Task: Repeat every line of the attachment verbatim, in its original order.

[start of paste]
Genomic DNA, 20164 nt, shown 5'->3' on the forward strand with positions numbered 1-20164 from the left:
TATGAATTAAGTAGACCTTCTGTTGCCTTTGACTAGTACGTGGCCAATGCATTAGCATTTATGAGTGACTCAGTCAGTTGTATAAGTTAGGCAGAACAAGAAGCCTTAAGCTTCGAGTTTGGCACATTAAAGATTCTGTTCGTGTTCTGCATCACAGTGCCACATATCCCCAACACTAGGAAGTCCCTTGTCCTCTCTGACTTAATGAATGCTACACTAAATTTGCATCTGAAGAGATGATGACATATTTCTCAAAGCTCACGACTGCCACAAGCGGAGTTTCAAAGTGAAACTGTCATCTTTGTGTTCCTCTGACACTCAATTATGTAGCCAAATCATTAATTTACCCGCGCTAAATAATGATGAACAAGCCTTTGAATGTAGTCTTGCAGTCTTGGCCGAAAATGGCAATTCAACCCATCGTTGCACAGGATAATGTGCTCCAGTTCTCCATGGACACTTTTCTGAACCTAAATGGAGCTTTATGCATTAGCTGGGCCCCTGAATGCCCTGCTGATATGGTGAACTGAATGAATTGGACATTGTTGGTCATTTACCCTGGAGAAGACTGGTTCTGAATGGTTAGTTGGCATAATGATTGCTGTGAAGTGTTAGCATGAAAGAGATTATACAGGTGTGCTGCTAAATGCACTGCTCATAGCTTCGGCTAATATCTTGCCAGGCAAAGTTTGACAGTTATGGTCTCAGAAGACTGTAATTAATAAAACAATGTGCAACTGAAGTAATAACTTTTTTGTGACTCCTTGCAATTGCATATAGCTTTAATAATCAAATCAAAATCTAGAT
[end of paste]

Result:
Genomic DNA, 20164 nt, shown 5'->3' on the forward strand with positions numbered 1-20164 from the left:
TATGAATTAAGTAGACCTTCTGTTGCCTTTGACTAGTACGTGGCCAATGCATTAGCATTTATGAGTGACTCAGTCAGTTGTATAAGTTAGGCAGAACAAGAAGCCTTAAGCTTCGAGTTTGGCACATTAAAGATTCTGTTCGTGTTCTGCATCACAGTGCCACATATCCCCAACACTAGGAAGTCCCTTGTCCTCTCTGACTTAATGAATGCTACACTAAATTTGCATCTGAAGAGATGATGACATATTTCTCAAAGCTCACGACTGCCACAAGCGGAGTTTCAAAGTGAAACTGTCATCTTTGTGTTCCTCTGACACTCAATTATGTAGCCAAATCATTAATTTACCCGCGCTAAATAATGATGAACAAGCCTTTGAATGTAGTCTTGCAGTCTTGGCCGAAAATGGCAATTCAACCCATCGTTGCACAGGATAATGTGCTCCAGTTCTCCATGGACACTTTTCTGAACCTAAATGGAGCTTTATGCATTAGCTGGGCCCCTGAATGCCCTGCTGATATGGTGAACTGAATGAATTGGACATTGTTGGTCATTTACCCTGGAGAAGACTGGTTCTGAATGGTTAGTTGGCATAATGATTGCTGTGAAGTGTTAGCATGAAAGAGATTATACAGGTGTGCTGCTAAATGCACTGCTCATAGCTTCGGCTAATATCTTGCCAGGCAAAGTTTGACAGTTATGGTCTCAGAAGACTGTAATTAATAAAACAATGTGCAACTGAAGTAATAACTTTTTTGTGACTCCTTGCAATTGCATATAGCTTTAATAATCAAATCAAAATCTAGAT